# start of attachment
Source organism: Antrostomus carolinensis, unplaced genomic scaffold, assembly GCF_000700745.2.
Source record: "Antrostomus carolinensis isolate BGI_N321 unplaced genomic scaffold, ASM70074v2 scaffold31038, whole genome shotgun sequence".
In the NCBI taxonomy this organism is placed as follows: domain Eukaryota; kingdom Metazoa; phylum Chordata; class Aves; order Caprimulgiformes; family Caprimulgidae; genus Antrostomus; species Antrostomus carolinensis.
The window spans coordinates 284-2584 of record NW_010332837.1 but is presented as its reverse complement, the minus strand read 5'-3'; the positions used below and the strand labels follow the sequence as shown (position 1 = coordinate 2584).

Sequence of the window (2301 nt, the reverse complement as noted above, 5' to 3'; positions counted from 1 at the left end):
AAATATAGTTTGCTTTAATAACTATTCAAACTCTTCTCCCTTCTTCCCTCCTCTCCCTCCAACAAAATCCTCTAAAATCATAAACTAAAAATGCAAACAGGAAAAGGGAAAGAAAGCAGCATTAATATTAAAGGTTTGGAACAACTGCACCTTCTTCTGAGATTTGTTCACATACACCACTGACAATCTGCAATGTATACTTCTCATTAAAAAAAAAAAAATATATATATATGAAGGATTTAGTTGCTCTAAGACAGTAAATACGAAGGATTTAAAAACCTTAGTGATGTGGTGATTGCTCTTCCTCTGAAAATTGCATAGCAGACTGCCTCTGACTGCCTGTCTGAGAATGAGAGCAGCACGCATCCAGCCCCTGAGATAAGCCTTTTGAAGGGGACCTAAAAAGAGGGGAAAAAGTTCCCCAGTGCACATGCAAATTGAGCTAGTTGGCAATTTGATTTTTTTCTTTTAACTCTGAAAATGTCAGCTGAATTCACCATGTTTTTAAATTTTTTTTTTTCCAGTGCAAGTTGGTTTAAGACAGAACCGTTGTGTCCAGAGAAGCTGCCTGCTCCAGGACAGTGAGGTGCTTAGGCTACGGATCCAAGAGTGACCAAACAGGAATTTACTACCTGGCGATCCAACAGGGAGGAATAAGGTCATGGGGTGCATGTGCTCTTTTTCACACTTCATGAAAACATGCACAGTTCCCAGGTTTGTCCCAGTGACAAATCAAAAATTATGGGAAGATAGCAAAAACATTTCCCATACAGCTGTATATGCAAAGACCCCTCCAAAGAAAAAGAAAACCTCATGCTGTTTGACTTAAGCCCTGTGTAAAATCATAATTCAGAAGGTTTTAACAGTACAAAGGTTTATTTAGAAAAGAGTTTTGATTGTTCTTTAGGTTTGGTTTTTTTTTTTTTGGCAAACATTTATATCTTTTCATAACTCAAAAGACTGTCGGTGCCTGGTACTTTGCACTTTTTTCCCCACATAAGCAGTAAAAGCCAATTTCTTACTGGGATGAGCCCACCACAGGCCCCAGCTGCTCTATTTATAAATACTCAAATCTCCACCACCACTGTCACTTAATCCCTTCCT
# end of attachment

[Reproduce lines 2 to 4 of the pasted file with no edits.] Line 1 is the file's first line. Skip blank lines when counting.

Source record: "Antrostomus carolinensis isolate BGI_N321 unplaced genomic scaffold, ASM70074v2 scaffold31038, whole genome shotgun sequence".
In the NCBI taxonomy this organism is placed as follows: domain Eukaryota; kingdom Metazoa; phylum Chordata; class Aves; order Caprimulgiformes; family Caprimulgidae; genus Antrostomus; species Antrostomus carolinensis.
The window spans coordinates 284-2584 of record NW_010332837.1 but is presented as its reverse complement, the minus strand read 5'-3'; the positions used below and the strand labels follow the sequence as shown (position 1 = coordinate 2584).